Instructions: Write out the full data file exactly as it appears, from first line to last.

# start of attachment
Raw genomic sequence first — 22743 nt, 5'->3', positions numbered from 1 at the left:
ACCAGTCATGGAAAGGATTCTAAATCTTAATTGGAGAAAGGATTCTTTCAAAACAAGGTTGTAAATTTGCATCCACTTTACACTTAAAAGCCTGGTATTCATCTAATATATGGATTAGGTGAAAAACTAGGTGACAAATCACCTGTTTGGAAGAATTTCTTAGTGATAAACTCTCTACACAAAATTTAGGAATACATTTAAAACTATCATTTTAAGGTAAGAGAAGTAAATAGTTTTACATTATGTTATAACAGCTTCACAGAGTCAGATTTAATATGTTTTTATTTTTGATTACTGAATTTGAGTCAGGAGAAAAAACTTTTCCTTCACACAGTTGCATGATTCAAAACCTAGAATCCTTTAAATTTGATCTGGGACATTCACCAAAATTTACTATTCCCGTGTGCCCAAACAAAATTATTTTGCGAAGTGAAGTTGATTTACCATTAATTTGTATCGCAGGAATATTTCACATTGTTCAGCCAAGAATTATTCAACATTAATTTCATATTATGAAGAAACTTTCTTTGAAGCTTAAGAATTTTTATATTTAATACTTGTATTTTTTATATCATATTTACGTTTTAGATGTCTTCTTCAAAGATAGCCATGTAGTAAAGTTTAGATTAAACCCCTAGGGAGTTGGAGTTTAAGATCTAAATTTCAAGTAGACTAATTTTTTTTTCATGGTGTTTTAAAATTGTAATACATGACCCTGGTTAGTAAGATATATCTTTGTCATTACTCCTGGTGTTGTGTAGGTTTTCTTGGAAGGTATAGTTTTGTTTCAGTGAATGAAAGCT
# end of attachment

Raw genomic sequence first — 22743 nt, 5'->3', positions numbered from 1 at the left:
ACCAGTCATGGAAAGGATTCTAAATCTTAATTGGAGAAAGGATTCTTTCAAAACAAGGTTGTAAATTTGCATCCACTTTACACTTAAAAGCCTGGTATTCATCTAATATATGGATTAGGTGAAAAACTAGGTGACAAATCACCTGTTTGGAAGAATTTCTTAGTGATAAACTCTCTACACAAAATTTAGGAATACATTTAAAACTATCATTTTAAGGTAAGAGAAGTAAATAGTTTTACATTATGTTATAACAGCTTCACAGAGTCAGATTTAATATGTTTTTATTTTTGATTACTGAATTTGAGTCAGGAGAAAAAACTTTTCCTTCACACAGTTGCATGATTCAAAACCTAGAATCCTTTAAATTTGATCTGGGACATTCACCAAAATTTACTATTCCCGTGTGCCCAAACAAAATTATTTTGCGAAGTGAAGTTGATTTACCATTAATTTGTATCGCAGGAATATTTCACATTGTTCAGCCAAGAATTATTCAACATTAATTTCATATTATGAAGAAACTTTCTTTGAAGCTTAAGAATTTTTATATTTAATACTTGTATTTTTTATATCATATTTACGTTTTAGATGTCTTCTTCAAAGATAGCCATGTAGTAAAGTTTAGATTAAACCCCTAGGGAGTTGGAGTTTAAGATCTAAATTTCAAGTAGACTAATTTTTTTTTCATGGTGTTTTAAAATTGTAATACATGACCCTGGTTAGTAAGATATATCTTTGTCATTACTCCTGGTGTTGTGTAGGTTTTCTTGGAAGGTATAGTTTTGTTTCAGTGAATGAAAGCT